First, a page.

“Innovative designs and impeccable craftsmanship have always been at the heart of luxury offerings, but increasingly, consumers want to know more about the process and want to be part of it”

What do you most like about your job?
I particularly enjoy the process of researching and validating the inspirational themes that influence SMFJ [Satta Matturi Fine Jewellery] creations.

I personally build a story and vision for each project and ensure that this is fully integrated into the heart of each design, as I believe this brings authenticity and differentiation to a collection.

I also enjoy seeing the pieces come to life and going through the process of adjusting the symmetry and balance to get them just right.

Finally, I love diamonds and any opportunity to spend time with either rough or polished diamonds is not to be missed.

What is the biggest challenge in your work?
Managing a brand/business based out of two countries, U.K. and Botswana, whilst connecting with a globally diverse team.

We had plans to launch the new collection at the Couture show in Las Vegas at the end of May and continue to adjust and re-phase the project.

How have you adapted to the new order of things with the public health crisis?
The pandemic has forced us to be more innovative with our approach to doing business and, in some respects, allowed us to accelerate certain initiatives which otherwise may well have remained on the “tomorrow” list.

Amongst it all, though, there was suddenly a period of reflection where I could review the business, listen to a multitude of webinars and podcasts and absorb the creativity that’s out there.

What is your work priority for 2021?
Having launched the new collection, we will be looking to continue with the wearable art concept and focusing on our collaborative work with galleries to showcase a curated line of designs.

I’m also looking forward to the launch of the new ecommerce platform, which would promote the brand to a broader audience.

What is your proudest achievement in luxury?
It has to be the SMFJ signature piece, which is the Nomoli Totem.

The design is an inspiration and re-imagining of the traditional African masks that feature in spiritual masquerades that are linked to original civilizations found in Central and West Africa.

It was a challenging piece to design and produce, including finding a specialist cutter who could shape the one-piece body of the totem in a variety of gemstones.

We were the first to create bejeweled versions of these mask forms and it has become synonymous with the brand.

How do you see luxury evolving in 2021?
Innovative designs and impeccable craftsmanship have always been at the heart of luxury offerings, but increasingly, consumers want to know more about the process and want to be part of it.

This consumer-led pull will ensure that every part of the value chain, especially our environment, is considered in a slow and ethical way.

I have to say that I’m also anticipating an explosion of creativity across art, design, music and luxury.

The last few months have been really tough across the globe on so many levels, but it has taken us out of our comfort zones, made us re-imagine so many aspects of life and, undoubtedly, this will be reflected in a renaissance of creativity and design.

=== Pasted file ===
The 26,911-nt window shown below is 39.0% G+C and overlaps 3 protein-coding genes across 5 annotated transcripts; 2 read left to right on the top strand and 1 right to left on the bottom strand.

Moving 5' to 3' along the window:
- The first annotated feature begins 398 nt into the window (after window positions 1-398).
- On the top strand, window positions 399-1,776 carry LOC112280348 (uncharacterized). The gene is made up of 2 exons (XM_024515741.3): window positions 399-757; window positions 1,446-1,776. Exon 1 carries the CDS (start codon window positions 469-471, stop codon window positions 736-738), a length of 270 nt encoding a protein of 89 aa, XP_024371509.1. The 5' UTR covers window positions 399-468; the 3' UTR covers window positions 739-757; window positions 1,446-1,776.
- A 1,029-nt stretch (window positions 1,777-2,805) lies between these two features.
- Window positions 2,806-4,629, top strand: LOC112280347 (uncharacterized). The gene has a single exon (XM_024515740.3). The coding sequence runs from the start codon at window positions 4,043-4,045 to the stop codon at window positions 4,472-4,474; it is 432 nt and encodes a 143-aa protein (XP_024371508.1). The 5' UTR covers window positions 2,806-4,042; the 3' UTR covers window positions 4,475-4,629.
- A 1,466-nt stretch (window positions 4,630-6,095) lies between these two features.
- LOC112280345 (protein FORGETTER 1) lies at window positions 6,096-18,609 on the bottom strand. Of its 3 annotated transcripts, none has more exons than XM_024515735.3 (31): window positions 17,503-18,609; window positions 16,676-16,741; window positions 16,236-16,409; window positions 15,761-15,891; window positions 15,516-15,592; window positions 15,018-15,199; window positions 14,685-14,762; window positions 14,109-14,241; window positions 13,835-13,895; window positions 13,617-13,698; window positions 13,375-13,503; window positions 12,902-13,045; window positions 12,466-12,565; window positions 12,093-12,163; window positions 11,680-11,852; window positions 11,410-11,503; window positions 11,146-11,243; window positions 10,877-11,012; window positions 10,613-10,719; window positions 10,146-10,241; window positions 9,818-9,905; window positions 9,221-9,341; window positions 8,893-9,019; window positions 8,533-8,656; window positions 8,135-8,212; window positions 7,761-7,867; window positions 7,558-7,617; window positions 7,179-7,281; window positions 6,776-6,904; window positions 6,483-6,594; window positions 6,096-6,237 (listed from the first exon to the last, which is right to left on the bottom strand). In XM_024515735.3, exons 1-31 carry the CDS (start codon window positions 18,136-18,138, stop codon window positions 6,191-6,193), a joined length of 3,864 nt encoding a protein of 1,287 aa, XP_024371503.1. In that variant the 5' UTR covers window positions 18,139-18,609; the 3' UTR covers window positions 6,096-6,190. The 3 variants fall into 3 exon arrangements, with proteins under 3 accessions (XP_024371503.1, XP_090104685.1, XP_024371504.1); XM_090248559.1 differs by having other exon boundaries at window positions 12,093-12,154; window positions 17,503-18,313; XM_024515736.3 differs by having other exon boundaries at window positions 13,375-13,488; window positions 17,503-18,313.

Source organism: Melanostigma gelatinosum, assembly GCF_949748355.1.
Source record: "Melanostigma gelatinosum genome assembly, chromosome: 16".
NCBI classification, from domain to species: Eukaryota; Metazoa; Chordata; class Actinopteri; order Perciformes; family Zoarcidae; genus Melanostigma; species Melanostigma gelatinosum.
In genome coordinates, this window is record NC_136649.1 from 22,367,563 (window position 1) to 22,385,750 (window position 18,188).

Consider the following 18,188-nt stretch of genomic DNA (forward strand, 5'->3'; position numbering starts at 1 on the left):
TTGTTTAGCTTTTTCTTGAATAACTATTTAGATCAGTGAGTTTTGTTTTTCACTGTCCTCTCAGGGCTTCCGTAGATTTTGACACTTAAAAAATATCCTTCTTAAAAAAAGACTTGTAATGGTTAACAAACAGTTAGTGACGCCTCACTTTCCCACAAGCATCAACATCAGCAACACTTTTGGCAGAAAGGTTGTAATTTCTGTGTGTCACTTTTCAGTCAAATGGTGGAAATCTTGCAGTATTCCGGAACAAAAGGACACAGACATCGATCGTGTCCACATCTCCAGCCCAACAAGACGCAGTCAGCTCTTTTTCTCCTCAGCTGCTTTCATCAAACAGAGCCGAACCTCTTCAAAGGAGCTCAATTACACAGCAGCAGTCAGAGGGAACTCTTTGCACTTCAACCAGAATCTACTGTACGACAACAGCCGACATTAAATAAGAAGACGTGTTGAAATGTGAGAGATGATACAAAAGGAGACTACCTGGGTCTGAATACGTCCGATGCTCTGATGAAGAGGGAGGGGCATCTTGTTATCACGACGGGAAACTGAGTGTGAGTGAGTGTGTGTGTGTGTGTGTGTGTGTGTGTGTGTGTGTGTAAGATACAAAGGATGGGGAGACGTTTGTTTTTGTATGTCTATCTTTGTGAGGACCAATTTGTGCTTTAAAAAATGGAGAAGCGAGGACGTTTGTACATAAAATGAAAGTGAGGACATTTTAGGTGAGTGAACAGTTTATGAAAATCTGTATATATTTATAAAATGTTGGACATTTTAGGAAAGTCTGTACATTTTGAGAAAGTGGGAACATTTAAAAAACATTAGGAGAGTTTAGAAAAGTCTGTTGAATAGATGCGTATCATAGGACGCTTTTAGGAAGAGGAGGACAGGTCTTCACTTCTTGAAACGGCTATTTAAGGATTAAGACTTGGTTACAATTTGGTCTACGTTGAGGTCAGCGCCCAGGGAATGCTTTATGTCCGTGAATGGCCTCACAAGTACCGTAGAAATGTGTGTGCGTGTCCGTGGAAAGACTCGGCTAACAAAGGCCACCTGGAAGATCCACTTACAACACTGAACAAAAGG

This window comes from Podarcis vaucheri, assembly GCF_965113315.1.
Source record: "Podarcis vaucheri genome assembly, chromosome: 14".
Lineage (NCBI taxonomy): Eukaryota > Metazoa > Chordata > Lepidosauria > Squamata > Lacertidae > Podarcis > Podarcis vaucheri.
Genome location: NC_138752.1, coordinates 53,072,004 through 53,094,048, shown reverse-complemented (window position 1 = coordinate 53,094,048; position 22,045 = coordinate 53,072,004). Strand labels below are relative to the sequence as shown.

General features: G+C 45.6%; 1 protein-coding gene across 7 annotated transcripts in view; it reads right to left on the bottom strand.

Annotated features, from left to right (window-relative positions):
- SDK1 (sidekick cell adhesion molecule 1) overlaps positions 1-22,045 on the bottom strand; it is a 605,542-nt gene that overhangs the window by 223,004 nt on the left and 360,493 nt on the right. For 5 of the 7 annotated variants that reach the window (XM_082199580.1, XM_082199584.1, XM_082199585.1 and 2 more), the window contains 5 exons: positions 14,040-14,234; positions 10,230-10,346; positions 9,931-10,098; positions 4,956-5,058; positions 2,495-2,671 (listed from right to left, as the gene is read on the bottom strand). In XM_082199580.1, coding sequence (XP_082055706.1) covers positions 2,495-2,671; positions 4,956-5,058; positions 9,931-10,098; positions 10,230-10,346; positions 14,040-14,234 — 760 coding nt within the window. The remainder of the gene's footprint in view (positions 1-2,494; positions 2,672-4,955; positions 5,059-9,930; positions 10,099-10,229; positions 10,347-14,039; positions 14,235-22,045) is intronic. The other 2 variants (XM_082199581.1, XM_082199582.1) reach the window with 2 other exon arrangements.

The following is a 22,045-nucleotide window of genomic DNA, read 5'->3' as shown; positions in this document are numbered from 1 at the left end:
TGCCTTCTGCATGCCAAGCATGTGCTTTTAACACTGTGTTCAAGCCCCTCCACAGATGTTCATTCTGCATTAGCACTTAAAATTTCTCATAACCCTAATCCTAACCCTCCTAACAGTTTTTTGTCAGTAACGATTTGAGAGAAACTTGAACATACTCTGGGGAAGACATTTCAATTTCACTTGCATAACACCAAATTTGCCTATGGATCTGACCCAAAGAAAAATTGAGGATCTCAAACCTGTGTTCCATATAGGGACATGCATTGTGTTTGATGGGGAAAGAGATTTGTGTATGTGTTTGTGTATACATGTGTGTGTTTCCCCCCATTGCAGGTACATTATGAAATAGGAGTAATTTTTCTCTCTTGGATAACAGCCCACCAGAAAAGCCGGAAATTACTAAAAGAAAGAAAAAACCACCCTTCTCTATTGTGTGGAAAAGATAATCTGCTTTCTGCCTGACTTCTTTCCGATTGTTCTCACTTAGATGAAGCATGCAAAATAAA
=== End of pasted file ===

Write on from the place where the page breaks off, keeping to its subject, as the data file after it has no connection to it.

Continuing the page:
Leona Qi Leona Qi

Leona Qi, president, VistaJet U.S., New York

"With luxury travel continually evolving, private aviation will become the new normal for the remainder of the year and well into 2021"

What do you like most about your job?
What I like most about my job is to work with some of the most successful businesses and people in the world.

Private aviation is a business tool in bringing people from point A to point B while simultaneously aiding global recovery.

One of my favorite facts I like to share is that when a private jet lands in a destination, it brings the economy up by 20 percent.

I enjoy changing people’s perceptions and seeing private aviation in a new light.

What is the biggest challenge in your work?
As business aviation is typically the first industry to get hit and the last to recover with any global crisis, COVID-19 has been our biggest challenge this year.

It’s been challenging, yet rewarding, to combat the pandemic as we’ve been working tirelessly to facilitate repatriation flights, work with medical officials to transport key medical supplies and experts, bring families home from other countries and more.

How have you adapted to the new order of things with the public health crisis?
Thanks to my supportive and driven team, I have adapted well to the new normal that we are living.

With weekly and sometimes daily Zoom calls on the business-front and a solid schedule for my family, I’ve had the opportunity to spend much more time with my loved ones, which I normally would not have traveling at least two to three times per month.

This time at home, along with the support of my team, has allowed me the opportunity to watch my 13-month-old son have his “firsts.” From hearing his first words to watching him take his first steps, this extra family time has been wonderful.

What is your work priority for 2021?
My biggest work priority for 2021 will be focusing on our newly unveiled Global 7500 aircraft.

We just introduced the Global 7500 to our fleet earlier in 2020 and it’s the world’s largest and longest-range business jet that offers four luxurious living spaces, a full-size kitchen, visionary lighting and the industry’s first circadian-rhythm lighting system to combat jetlag.

What is your proudest achievement in luxury?
My proudest achievement at VistaJet has been growing the North American customer base as it continues to be the biggest and fastest-growing market in business aviation and for VistaJet.